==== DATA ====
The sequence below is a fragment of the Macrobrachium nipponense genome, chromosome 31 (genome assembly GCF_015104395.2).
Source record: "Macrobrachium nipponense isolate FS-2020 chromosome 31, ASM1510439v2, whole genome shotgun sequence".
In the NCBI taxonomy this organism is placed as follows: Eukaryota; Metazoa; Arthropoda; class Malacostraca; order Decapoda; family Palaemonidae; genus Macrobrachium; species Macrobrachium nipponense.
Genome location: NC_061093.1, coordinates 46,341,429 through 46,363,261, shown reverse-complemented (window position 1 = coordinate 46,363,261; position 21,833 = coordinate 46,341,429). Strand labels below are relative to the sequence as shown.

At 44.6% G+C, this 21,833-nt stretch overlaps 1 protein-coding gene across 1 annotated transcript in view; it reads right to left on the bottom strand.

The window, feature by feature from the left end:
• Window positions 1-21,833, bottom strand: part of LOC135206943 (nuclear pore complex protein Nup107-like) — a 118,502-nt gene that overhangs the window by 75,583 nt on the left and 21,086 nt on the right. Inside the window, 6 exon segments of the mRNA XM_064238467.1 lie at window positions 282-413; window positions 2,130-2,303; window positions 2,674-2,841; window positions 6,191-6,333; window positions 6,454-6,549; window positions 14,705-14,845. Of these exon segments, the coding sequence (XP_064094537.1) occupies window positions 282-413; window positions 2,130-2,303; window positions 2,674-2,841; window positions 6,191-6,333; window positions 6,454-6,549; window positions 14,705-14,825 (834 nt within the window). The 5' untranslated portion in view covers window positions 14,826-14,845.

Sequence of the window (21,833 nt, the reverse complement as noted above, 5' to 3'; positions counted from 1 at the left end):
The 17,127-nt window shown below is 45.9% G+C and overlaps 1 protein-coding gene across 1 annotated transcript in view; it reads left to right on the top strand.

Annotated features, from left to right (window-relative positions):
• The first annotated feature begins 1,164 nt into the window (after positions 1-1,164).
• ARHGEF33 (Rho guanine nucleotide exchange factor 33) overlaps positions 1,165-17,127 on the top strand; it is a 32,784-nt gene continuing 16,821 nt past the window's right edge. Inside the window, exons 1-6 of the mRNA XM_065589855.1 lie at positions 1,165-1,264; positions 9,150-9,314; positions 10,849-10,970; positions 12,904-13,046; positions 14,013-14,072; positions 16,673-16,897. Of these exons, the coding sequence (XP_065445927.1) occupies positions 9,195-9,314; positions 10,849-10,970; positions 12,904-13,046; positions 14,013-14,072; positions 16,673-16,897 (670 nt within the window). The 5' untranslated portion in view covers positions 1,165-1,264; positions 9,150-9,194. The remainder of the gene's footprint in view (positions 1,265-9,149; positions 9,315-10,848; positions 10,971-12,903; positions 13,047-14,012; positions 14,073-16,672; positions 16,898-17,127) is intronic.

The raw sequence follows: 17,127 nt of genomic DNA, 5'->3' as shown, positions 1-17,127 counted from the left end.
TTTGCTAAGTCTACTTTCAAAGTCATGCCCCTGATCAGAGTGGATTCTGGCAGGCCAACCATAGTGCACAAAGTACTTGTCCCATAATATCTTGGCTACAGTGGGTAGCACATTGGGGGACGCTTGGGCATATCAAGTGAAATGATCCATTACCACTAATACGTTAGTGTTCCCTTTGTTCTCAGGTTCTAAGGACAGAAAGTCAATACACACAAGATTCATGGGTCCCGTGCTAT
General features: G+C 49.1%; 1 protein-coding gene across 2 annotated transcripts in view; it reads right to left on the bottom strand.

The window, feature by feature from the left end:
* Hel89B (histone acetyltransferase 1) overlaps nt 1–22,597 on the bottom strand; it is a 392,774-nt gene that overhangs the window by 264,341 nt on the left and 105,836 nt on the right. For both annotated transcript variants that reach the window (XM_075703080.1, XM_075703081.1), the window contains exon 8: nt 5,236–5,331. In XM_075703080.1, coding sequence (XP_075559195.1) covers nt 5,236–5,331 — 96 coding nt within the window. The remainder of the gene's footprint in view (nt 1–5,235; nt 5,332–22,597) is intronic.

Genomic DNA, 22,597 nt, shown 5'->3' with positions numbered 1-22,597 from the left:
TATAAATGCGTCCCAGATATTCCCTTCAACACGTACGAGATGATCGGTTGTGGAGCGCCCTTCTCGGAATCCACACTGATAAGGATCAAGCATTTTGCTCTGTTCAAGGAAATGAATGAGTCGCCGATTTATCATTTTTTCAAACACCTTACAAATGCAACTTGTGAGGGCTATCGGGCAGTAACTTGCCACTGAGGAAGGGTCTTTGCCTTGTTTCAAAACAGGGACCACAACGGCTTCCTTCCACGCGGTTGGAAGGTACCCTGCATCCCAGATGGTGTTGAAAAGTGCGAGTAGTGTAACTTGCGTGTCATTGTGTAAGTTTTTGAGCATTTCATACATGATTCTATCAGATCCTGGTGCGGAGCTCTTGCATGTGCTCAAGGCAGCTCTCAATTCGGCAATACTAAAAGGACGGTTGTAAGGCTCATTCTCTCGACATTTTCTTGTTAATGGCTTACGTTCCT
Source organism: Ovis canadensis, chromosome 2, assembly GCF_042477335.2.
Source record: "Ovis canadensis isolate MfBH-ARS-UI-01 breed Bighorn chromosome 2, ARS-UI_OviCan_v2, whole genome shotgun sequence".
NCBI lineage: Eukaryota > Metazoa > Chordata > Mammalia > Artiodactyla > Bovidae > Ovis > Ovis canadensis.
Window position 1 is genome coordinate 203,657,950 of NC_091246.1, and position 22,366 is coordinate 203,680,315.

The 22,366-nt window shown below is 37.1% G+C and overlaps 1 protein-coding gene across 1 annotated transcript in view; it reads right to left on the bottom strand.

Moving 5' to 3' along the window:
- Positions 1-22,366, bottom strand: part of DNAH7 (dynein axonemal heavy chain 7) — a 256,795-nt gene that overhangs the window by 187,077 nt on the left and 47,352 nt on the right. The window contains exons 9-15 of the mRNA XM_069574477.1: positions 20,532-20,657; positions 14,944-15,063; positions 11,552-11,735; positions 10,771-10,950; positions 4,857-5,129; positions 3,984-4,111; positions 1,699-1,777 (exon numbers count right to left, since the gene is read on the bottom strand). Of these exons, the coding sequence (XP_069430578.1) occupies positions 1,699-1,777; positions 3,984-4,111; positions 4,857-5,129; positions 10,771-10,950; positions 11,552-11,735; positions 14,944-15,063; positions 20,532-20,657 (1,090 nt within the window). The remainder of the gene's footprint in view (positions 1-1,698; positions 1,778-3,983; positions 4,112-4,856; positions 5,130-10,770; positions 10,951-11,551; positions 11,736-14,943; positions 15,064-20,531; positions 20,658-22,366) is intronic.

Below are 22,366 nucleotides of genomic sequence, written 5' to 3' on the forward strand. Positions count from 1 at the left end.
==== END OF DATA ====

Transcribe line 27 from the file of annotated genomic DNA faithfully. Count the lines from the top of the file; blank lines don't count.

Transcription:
Below are 22,366 nucleotides of genomic sequence, written 5' to 3' on the forward strand. Positions count from 1 at the left end.